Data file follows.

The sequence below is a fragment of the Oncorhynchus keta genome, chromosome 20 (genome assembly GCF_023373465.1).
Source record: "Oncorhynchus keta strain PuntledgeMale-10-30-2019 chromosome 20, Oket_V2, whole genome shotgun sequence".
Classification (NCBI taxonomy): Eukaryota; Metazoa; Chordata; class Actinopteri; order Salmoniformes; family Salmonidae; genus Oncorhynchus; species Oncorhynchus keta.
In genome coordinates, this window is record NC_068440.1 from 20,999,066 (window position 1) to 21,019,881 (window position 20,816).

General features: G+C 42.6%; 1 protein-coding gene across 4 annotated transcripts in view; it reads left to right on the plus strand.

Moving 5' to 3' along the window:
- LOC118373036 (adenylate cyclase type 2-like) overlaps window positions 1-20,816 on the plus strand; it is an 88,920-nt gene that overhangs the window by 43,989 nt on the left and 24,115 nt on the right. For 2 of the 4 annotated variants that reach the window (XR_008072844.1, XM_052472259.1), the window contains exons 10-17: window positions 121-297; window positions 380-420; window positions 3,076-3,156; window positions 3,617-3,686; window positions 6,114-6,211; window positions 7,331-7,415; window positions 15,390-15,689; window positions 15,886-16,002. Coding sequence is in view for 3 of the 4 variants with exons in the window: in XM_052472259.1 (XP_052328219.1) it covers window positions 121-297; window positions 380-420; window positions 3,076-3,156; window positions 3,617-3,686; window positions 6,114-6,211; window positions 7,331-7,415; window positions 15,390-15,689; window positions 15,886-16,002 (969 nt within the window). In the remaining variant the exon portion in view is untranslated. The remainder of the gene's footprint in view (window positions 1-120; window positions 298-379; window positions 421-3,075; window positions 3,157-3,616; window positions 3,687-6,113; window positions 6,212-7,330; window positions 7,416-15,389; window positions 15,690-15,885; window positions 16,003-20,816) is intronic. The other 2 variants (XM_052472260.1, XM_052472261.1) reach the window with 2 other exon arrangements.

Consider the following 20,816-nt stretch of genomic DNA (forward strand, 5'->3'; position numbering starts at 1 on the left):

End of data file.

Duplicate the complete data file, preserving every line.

The sequence below is a fragment of the Oncorhynchus keta genome, chromosome 20 (genome assembly GCF_023373465.1).
Source record: "Oncorhynchus keta strain PuntledgeMale-10-30-2019 chromosome 20, Oket_V2, whole genome shotgun sequence".
Classification (NCBI taxonomy): Eukaryota; Metazoa; Chordata; class Actinopteri; order Salmoniformes; family Salmonidae; genus Oncorhynchus; species Oncorhynchus keta.
In genome coordinates, this window is record NC_068440.1 from 20,999,066 (window position 1) to 21,019,881 (window position 20,816).

General features: G+C 42.6%; 1 protein-coding gene across 4 annotated transcripts in view; it reads left to right on the plus strand.

Moving 5' to 3' along the window:
- LOC118373036 (adenylate cyclase type 2-like) overlaps window positions 1-20,816 on the plus strand; it is an 88,920-nt gene that overhangs the window by 43,989 nt on the left and 24,115 nt on the right. For 2 of the 4 annotated variants that reach the window (XR_008072844.1, XM_052472259.1), the window contains exons 10-17: window positions 121-297; window positions 380-420; window positions 3,076-3,156; window positions 3,617-3,686; window positions 6,114-6,211; window positions 7,331-7,415; window positions 15,390-15,689; window positions 15,886-16,002. Coding sequence is in view for 3 of the 4 variants with exons in the window: in XM_052472259.1 (XP_052328219.1) it covers window positions 121-297; window positions 380-420; window positions 3,076-3,156; window positions 3,617-3,686; window positions 6,114-6,211; window positions 7,331-7,415; window positions 15,390-15,689; window positions 15,886-16,002 (969 nt within the window). In the remaining variant the exon portion in view is untranslated. The remainder of the gene's footprint in view (window positions 1-120; window positions 298-379; window positions 421-3,075; window positions 3,157-3,616; window positions 3,687-6,113; window positions 6,212-7,330; window positions 7,416-15,389; window positions 15,690-15,885; window positions 16,003-20,816) is intronic. The other 2 variants (XM_052472260.1, XM_052472261.1) reach the window with 2 other exon arrangements.

Consider the following 20,816-nt stretch of genomic DNA (forward strand, 5'->3'; position numbering starts at 1 on the left):